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Colorado ‘Children First Act’ (SB 241)

This law was last updated on Sep 6, 2018

This law is Anti–LGBTQ




SB 241


Failed to Pass


Apr 12, 2018


Primary Sponsors: 2
Total Sponsors: 2


Conscience and Refusal Clauses, LGBTQ, Religious Freedom

Full Bill Text

SB 241 would allow a person that advertises, provides, or facilitates adoption or foster care, to refuse to provide such services due to a sincerely held religious belief or moral conviction.

The bill would prohibit the state from taking any discriminatory action against a person who refuses to provide social services to or on behalf of children, due to religious or moral beliefs. Social services for children include:

  • assisting abused or neglected children;
  • teaching children and parents occupational homemaking, and other domestic skills;
  • promoting foster parenting;
  • providing foster homes, residential care, group homes, or temporary group shelters for children;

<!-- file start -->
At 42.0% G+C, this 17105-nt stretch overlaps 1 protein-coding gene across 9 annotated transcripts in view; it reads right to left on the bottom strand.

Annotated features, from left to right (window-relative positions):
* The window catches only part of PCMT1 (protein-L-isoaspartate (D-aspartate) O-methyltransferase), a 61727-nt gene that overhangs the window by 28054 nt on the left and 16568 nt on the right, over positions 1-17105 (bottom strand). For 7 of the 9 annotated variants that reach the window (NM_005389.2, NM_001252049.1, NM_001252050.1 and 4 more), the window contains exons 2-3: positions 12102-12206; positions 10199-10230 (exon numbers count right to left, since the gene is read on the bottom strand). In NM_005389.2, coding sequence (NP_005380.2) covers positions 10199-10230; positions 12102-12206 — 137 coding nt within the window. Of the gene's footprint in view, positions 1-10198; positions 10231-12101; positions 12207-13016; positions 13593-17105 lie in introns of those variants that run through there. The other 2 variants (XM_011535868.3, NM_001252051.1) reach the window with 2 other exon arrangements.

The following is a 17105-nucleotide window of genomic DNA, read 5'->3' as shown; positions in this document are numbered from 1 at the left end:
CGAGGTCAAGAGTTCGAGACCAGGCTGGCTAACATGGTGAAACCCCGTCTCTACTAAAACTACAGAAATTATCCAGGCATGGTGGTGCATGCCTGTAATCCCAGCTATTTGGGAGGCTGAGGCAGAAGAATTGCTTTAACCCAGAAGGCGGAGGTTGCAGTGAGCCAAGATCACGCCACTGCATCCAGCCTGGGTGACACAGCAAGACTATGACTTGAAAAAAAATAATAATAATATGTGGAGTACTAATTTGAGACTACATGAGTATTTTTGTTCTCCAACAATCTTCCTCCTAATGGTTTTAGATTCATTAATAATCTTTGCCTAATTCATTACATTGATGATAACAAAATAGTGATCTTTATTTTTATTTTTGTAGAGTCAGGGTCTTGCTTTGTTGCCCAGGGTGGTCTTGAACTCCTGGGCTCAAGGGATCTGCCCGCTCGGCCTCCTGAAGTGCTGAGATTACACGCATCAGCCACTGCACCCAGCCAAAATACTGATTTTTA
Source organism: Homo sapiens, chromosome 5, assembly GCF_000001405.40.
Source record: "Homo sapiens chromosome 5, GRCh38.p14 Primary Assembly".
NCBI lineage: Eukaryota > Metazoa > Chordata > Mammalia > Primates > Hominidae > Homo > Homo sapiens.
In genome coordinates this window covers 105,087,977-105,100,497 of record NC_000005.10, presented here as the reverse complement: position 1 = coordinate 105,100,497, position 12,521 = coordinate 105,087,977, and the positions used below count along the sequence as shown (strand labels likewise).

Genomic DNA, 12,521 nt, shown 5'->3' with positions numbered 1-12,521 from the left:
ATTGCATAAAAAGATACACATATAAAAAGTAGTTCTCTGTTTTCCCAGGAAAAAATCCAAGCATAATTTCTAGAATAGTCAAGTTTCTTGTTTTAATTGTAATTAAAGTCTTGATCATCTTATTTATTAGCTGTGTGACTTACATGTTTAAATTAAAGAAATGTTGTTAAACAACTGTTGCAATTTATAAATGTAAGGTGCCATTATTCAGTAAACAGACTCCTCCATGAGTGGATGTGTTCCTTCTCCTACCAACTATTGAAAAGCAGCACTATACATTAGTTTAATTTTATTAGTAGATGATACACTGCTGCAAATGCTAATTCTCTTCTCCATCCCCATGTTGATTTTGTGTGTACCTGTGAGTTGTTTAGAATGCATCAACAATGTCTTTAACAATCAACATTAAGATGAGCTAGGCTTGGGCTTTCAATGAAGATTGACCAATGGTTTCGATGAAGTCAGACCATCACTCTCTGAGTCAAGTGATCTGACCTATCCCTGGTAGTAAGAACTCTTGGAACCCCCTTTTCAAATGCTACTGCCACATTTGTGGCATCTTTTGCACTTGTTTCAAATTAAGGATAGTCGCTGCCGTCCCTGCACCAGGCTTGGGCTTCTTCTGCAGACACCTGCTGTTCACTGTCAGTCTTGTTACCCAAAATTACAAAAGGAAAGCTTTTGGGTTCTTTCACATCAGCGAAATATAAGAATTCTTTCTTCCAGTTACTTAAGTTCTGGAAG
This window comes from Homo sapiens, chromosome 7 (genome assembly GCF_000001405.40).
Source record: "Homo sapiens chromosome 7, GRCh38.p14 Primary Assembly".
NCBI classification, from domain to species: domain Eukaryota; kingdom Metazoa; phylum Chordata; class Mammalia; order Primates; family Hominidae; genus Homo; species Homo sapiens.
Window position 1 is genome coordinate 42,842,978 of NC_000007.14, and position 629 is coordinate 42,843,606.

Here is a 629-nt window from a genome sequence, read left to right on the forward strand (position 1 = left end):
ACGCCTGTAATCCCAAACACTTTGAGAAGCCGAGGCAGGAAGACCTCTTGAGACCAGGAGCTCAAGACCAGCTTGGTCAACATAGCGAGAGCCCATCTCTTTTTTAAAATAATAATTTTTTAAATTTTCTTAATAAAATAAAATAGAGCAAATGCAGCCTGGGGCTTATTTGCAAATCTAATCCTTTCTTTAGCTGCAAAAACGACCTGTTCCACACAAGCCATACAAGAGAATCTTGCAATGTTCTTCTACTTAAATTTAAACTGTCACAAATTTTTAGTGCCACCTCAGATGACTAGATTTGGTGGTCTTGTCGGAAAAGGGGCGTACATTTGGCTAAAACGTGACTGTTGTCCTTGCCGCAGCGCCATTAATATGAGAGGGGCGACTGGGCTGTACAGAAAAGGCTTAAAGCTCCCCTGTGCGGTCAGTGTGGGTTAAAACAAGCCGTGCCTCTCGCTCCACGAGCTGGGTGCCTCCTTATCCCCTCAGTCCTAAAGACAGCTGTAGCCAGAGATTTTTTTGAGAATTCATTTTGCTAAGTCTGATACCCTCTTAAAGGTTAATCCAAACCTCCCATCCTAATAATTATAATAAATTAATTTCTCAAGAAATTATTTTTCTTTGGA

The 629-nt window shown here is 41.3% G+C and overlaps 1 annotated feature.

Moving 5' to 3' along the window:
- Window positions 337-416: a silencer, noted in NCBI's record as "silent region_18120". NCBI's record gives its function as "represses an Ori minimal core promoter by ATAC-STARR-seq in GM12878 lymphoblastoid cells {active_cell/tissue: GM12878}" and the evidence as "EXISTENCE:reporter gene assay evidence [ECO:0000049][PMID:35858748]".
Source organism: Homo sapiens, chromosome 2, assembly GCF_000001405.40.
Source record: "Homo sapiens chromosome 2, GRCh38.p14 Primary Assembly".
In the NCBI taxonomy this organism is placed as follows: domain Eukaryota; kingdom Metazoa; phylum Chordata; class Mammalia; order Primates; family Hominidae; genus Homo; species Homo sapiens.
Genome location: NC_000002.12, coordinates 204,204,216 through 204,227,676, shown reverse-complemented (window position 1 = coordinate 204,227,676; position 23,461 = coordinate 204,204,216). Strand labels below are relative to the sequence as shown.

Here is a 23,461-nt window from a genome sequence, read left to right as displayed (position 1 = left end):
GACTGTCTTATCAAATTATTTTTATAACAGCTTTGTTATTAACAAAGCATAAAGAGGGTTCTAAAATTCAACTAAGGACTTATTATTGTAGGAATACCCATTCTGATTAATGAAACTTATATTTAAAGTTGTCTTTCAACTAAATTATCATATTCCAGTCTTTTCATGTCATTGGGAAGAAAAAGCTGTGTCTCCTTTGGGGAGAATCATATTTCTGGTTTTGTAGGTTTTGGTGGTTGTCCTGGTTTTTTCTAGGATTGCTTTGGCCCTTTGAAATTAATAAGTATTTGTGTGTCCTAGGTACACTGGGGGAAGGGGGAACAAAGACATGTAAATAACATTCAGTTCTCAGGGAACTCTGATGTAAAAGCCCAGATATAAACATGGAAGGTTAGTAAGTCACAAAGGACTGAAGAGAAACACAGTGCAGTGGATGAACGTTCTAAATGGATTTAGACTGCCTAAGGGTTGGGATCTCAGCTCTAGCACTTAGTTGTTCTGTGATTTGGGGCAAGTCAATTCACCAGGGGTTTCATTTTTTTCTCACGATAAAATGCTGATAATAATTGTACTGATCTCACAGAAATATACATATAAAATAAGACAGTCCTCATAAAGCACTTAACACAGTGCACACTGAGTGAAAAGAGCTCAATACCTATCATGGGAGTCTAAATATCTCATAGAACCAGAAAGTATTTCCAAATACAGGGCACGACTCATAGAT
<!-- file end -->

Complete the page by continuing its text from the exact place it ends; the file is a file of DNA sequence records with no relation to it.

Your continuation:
• recruiting foster parents;
  • placing children in foster homes;
  • licensing foster homes;
  • promoting adoption or recruiting adoptive parents;
  • assisting adoption or supporting adoptive families;
  • performing or assisting home studies;
  • assisting kinship guardianships or kinship caregivers;
  • providing family preservation services;
  • providing family support services; and
  • providing temporary family reunification services.

If passed, the bill would allow child welfare providers the right to discriminate in, or refuse, the services they offer (such as child placement, counseling, and abuse assistance) to LGBTQ families and children.

The bill would allow a violation of this provision to be raised as a claim against the government and as a defense in lawsuits between private citizens.

The bill would also prohibit the state from taking any discriminatory action against a person who the state grants custody of a foster or adoptive child, or who seeks such custody from the state, wholly or partially on the basis that the person raises the child, or intends to raise the child, based upon a manner consistent with a sincerely held religious belief or moral conviction.